Massachusetts Debt Collection Laws
There are a number of regulations covering debt collections both at the federal and state levels in this country. Many of those laws are recently enacted or updated, protecting consumers from unfair or unreasonable collection processes when they have unpaid, past due, or defaulted debts owed to another party, a debt collector, or agency. The primary federal laws include the Fair Credit Reporting Act, and the federal Fair Debt Collection Practices Act. Many states have additional laws, which add to or clarify the federal laws, protecting their citizens. However, there are exceptions in many cases, and anyone having difficulty paying debts can benefit from the advice of a debt settlement attorney to help them obtain their rights and clear their financial record.
Debt Collection in Massachusetts
The Massachusetts Attorney General’s office has oversight of the debt collection activities and regulations in the state. Many of the state laws mirror federal laws concerning debt collection; however, there are additional protections for residents of Massachusetts, including the requirement that Debt Collection Agencies must be licensed in the state, with renewals required each year.
Massachusetts Statute of Limitations
There are a number of statutes regarding statutes of limitations in Massachusetts, and many vary depending on the type of debt and the type of creditor. However, in general:
- Massachusetts has no statute of limitations on billing a debtor for bad debts
- The statute of limitations on debt collection lawsuits is 6 years
- The statute of limitations for negative credit report entries is 7 years
Collections Practices and Rules for Massachusetts
In most cases, Massachusetts follows the federal laws for debt collection practices. However, there are some additions.
Legal Collections Actions
- Debt collectors have the right to contact consumers through phone calls, faxes, emails, letters, or personal visits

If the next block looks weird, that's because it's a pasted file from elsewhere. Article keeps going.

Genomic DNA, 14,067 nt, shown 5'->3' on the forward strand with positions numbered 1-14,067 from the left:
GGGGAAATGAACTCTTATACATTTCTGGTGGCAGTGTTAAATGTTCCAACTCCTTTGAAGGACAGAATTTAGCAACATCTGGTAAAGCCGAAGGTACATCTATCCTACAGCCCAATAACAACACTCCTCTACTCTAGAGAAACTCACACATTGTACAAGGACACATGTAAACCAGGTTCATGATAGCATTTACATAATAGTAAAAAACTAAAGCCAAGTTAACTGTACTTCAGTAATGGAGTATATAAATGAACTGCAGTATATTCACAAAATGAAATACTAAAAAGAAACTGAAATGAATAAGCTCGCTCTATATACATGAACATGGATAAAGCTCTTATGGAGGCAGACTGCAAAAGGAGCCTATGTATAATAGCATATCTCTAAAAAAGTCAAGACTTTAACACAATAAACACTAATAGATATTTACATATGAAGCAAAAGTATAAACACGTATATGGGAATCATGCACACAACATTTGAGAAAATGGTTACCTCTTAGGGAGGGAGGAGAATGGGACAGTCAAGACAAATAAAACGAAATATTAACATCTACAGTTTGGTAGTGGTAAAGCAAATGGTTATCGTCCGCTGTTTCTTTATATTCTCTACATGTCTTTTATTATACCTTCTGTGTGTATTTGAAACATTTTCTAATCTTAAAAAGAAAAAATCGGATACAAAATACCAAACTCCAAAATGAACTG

- Creditors are allowed to send written notice to the debtor at their place of employment within 30 days of the original contact, as long as a copy of that notice is sent every 6 months thereafter, and the debtor has not made a request in writing for such notification to stop.
- Collection agencies are required to stop all collection contacts if required by the debtor to do so, although they may pursue any legal collection actions, such as filing suit or repossessing the property in question
Illegal Collections Actions
- A creditor may not prevent a debtor or their attorney from inspecting any documents upon which their collection efforts are based
- Any form of harassment, threats, or false statements by a creditor or collection agency including calls or visits to the home at unreasonable times, such as before 8:00 a.m. and 9:00 p.m., without the debtor’s consent
- Contacting or visiting the debtor’s employer once they have notified the creditor that the debtor’s employer does not approve, except to repossess property or serve court papers
- Threatening any negative or punitive actions if they are illegal or if there is no real intention of performing those actions
- Taking any actions that result in an additional expense to the debtor
- Contacting the debtor more than 2 times in any 7-day period or more than 2 times in any 30-day period at a place other than the debtor’s home, for each debt owed
- Contacting the debtor if they have an attorney representing them and have notified the creditor of that fact
- Contacting any other member of the debtor’s household with detailed information or hold them responsible for the debt
Laws for Debt Harassment in Massachusetts
It is against both federal and state laws for a creditor to harass a debtor in the state of Massachusetts as long as such contact would be deemed harassment by a reasonable person. Victims of harassment may contact the Massachusetts Office of the Attorney General to file complaints.
Massachusetts Debt Negotiation and Settlement Rules
Every debtor has the right to contact a creditor and attempt to settle their debt at a reduced rate. Indeed, many creditors who have been attempting collection for some time or who are aware that previous owners of the debt have done so would be anxious to settle a debt, even at a reduced rate, rather than have the debtor go into bankruptcy, at which point they may receive nothing at all, or nothing for a very long time.
Help from a Massachusetts Debt Collection Attorney
Debt collection has become big business in today’s challenging economy. Many consumers may not even know who holds their debt or how much the current holder paid to own it. As a result, many creditors are more open to settlements at reduced rates in order to clear such debts from their books. An experienced Massachusetts debt settlement attorney can learn the status of any debt and negotiated favorable settlements that will save the debtor money and assure that their credit record will be cleared as soon as is legally and reasonably possible.